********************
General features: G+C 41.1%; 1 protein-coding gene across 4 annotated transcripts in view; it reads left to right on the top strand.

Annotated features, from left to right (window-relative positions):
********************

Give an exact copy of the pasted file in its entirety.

General features: G+C 41.1%; 1 protein-coding gene across 4 annotated transcripts in view; it reads left to right on the top strand.

Annotated features, from left to right (window-relative positions):